June 15, 2014 – The Solemnity of the Most Holy Trinity
Ex 34: 4B-6, 8-9; Dn 3: 52-56; 2 Cor 13: 11-13; Jn 3: 16-18
Although the Bible reinforces and confirms the concept of the Holy Trinity in many ways, it is an idea we as thinking humans have struggled with for centuries. In the final chapter and verse of the Gospel of Matthew, Jesus speaks to the Apostles and says, “Go and make disciples of all nations, baptizing them in the name of Father, and of the Son, and of the Holy Spirit.” It may seem like a minor point, but it is clear both in what the Lord says and what the original Greek states, that Jesus said “in the name of,” not the “names of.” The Trinity is singular in nature
This verifies the notion that the Trinity is one, not three. The Father, the Son, and the Holy Spirit, although three beings, are in reality one, and thus have one name and being, not three. We all are aware how difficult this belief is to understand, but that is one of the key convictions of our Catholic faith. That is why we celebrate this fundamental principle of our faith one week after Pentecost each year, one week after the official end of the Easter season. As you might expect on Holy Trinity Sunday, the scriptural readings either provide insights or support for the Trinity.
The Gospel reading from John begins with the often cited and proclaimed words from John 3:16: “God so loved the world that He gave His only Son…” It is vital to be aware of that because the first reading from Exodus 34 is all about God’s love. The first reading provides glimpses of the love God feels and expresses toward us, “a merciful and gracious God, slow to anger and rich in kindness and fidelity.” Fortunately, God is not like we are. Sometimes we may be looking for someone to do something wrong (a spouse, a child, a sibling, a priest) and then we become angry as we desired to be. God is, on the other hand, “slow to anger.” He is patient and loving and merciful. When Moses becomes aware of God’s great love, he reacts as follows: “Moses at once bowed down to the ground in worship.” That is how we need to respond to God’s love, by worshipping Him. Every time (and there are many times each day if we are thinking about it) we experience God’s love, we need to worship Him more than we ever did before. It is ongoing. It is our response. It is an example of stewardship.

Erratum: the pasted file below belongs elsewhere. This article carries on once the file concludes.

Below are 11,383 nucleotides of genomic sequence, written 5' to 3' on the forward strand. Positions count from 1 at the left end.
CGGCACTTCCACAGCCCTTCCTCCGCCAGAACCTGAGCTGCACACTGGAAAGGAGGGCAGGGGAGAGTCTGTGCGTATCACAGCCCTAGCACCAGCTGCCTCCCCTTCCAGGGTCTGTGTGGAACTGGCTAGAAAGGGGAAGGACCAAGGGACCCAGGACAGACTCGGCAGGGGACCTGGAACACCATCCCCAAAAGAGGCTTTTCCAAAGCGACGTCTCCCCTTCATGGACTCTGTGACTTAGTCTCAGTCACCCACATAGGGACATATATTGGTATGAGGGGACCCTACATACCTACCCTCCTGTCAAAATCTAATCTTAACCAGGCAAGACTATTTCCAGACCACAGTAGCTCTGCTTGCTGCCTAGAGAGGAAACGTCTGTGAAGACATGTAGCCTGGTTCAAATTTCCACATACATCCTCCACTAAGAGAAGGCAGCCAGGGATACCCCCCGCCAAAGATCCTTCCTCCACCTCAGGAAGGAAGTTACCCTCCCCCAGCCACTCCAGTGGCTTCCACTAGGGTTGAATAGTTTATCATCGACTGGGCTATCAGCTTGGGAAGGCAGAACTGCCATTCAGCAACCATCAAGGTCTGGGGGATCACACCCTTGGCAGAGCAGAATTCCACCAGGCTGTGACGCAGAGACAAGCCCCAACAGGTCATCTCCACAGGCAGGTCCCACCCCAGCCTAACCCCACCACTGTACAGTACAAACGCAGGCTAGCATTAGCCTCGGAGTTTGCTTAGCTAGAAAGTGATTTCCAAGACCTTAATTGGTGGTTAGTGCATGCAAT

The second reading from St. Paul’s second letter to the Corinthians contains one of the most significant statements in the entire New Testament. Some fundamentalist sects are fond of pointing out that the Holy Trinity is not found in the Bible. Yet, in his closing (this reading presents Paul’s final words in his letter) Paul states quite clearly, “The grace of the Lord Jesus Christ, the love of God, and the fellowship of the Holy Spirit be with you all.” If that sounds familiar, it should, even though it is the only time in the entire New Testament that this blessing is stated in this way. It is with those words that the priest greets us, and we respond, “And with your spirit.” Paul sees the God-given spirit which is in each of us. It is that spirit which makes us capable of being one with the Father, the Son, and the Holy Spirit, so saying “And with your spirit” is most likely what Paul heard when Mass was said in his time.
There are more than 31,000 verses in the Bible, but John 3:16 may be the most seen and experienced one of all of them. It is simple, but it represents everything that the Holy Trinity is and represents to us…”For God so loved the world.” And who are the beneficiaries of this love? “Whoever believes in Him.” In this case “Him” means the Father, and the Son, and the Holy Spirit. Believing means we trust God; we rely on God; and we do everything we can to develop a close relationship with God. That is, in effect, what we follow and do when we pursue lives of stewardship. It is based upon trust; it recognizes our need for God’s love; and it represents the way we live out our relationship with God as His disciples.